Acting as a converged data retention service, an active archive appliance or cluster also replaces cold archives. Again, in all but the very largest applications (hundreds of Petabytes) tape can be replaced by low-power, dense and high-capacity disk. You could even repurpose the tape library to backup the active archive itself.
Media and entertainment
The long-term archiving of film clips and the like has been one of the areas where automated tape libraries retained a presence. However, the ease of integration, management and expansion, plus its greater accessibility and speed, makes an active archive a seductive alternative.
Cloud & managed service providers
When you have cloud-based services that are data-heavy rather than transaction-heavy, active archive’s relative simplicity and low latency means that providers can deliver the performance and service levels that users now demand.
Oil & gas, genomics research, etc.
Many modern fields of research spend large amounts of money and time to generate massive quantities of data. Not only must this be stored and processed as it is collected, but the researchers know that there is always the potential to learn more from it later, either as analytical techniques improve or simply as they think of new questions to ask.
That makes it essential to retain the data for the long term. In the past, the sheer volume involved has mandated the use of tape, but the advent of high capacity, low cost, scalable and reliable disk systems, allied to object storage that provides private cloud-like capabilities, has dramatically tipped the balance away from tape.
The bottom line
We have watched the evolution of integrated data preservation and protection solutions – that is, sophisticated software that provides backup, recovery and archiving from a single data store, with all the potential cost savings that implies – for several years now. More recently, other factors have converged to dramatically accelerate their maturity and uptake. Most importantly we have seen the growing maturity of object storage systems, the development of inexpensive multi-terabyte hard disks, and the use of tiers of flash drives to accelerate access to data.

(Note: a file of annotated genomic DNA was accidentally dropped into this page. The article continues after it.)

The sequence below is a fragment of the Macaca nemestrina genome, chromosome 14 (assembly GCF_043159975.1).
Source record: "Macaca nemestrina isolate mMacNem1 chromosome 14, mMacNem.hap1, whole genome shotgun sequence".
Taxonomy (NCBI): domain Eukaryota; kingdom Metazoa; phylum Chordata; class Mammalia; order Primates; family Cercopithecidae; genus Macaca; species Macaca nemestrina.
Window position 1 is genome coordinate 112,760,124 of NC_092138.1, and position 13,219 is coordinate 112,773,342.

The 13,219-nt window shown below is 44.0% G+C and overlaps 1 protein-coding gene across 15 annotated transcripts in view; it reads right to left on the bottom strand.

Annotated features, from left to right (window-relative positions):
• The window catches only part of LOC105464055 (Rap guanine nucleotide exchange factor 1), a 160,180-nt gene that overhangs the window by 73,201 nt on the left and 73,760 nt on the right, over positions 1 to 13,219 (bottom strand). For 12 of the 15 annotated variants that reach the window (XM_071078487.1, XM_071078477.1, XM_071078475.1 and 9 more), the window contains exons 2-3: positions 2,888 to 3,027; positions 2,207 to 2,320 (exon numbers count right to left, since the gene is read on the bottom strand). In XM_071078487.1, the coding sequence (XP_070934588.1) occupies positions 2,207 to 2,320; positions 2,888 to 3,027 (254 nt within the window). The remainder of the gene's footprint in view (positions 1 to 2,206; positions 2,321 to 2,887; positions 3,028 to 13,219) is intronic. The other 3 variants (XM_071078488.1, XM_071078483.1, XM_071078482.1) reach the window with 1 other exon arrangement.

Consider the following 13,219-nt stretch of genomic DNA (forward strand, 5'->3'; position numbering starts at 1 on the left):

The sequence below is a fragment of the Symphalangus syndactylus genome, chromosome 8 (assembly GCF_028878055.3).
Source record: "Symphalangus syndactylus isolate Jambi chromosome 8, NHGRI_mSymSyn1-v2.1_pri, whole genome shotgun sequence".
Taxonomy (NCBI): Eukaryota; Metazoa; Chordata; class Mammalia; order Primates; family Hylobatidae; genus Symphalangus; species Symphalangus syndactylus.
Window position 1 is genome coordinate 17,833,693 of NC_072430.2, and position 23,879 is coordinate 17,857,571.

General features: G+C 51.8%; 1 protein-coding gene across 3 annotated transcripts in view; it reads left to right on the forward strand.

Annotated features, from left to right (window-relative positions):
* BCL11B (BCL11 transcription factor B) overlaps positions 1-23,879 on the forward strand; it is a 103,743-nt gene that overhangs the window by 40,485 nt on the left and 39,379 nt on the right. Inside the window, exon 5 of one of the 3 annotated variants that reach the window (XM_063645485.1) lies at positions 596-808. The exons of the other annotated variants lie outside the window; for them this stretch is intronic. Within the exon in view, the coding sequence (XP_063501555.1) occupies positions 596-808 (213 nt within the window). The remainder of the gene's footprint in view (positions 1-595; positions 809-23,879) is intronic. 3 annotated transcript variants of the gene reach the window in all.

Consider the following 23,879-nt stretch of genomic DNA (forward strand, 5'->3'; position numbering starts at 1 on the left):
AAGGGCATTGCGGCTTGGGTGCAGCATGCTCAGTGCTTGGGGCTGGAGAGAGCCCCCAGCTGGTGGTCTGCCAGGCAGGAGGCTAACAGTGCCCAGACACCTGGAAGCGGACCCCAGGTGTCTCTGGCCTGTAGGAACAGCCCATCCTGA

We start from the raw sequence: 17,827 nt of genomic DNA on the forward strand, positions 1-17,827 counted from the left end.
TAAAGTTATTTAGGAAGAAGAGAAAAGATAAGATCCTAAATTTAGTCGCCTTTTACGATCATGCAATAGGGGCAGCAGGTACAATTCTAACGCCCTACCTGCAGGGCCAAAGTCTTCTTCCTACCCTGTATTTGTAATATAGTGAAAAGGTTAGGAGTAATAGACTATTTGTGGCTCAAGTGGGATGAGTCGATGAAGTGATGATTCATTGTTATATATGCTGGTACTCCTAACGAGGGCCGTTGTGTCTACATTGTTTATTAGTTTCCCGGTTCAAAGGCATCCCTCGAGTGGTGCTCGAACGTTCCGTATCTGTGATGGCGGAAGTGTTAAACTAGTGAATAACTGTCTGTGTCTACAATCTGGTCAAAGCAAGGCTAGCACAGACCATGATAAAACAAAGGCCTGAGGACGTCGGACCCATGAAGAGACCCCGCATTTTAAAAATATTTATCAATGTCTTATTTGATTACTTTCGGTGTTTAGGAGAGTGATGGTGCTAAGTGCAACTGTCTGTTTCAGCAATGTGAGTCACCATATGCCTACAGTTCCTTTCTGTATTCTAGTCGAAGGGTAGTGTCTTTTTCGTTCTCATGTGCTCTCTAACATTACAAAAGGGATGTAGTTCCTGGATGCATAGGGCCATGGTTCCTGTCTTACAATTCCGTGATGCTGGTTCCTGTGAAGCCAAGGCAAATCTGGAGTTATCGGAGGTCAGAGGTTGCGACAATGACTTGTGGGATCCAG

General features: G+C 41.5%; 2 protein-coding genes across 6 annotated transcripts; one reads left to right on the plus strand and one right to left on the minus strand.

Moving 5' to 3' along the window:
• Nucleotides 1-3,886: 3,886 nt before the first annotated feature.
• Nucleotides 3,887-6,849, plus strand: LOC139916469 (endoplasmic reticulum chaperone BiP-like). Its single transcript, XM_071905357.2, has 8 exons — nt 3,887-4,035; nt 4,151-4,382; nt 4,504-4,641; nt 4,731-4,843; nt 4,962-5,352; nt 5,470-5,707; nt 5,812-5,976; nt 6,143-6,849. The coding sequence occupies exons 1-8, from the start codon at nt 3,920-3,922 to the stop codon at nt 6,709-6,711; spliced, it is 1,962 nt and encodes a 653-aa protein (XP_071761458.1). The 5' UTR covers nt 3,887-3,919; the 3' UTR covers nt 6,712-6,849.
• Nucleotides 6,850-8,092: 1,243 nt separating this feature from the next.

Then there is the pressure on organisations to retain as much data as possible – which many interpret to mean ‘all of it’ – both for regulatory reasons and just in case it might have future value for Big Data and other analytical techniques, despite the cost of doing so.
On the other hand, there is the EU requirement to locate and remove certain data on request or after a time limit – such data may absolutely not be kept forever. Again, that means you need the ability to find every instance of that data and make sure all are deleted.
The upshot is that archiving is not just advisable for the modern business, it is fast becoming essential. And yesterday’s cold archive is no longer adequate – it is no longer a matter of keeping data ‘just in case’, instead that archived data can and will be needed and used. The faster access provided by techniques such as active archiving is therefore essential to allow the creation of new value from old data.
Bryan is a technology enthusiast and industry veteran. He has been analysing, explaining and writing about IT and business in a highly engaging manner for around three decades. His experience spans the early days of minicomputers and PC technology, through the emergence of cellular data and smart mobile devices, to the latest developments of the software-defined age in which we all live today. Over his career, Bryan has seen at first-hand how IT changes the world – and how the world changes IT – and he brings that extensive insight to his role as an industry analyst.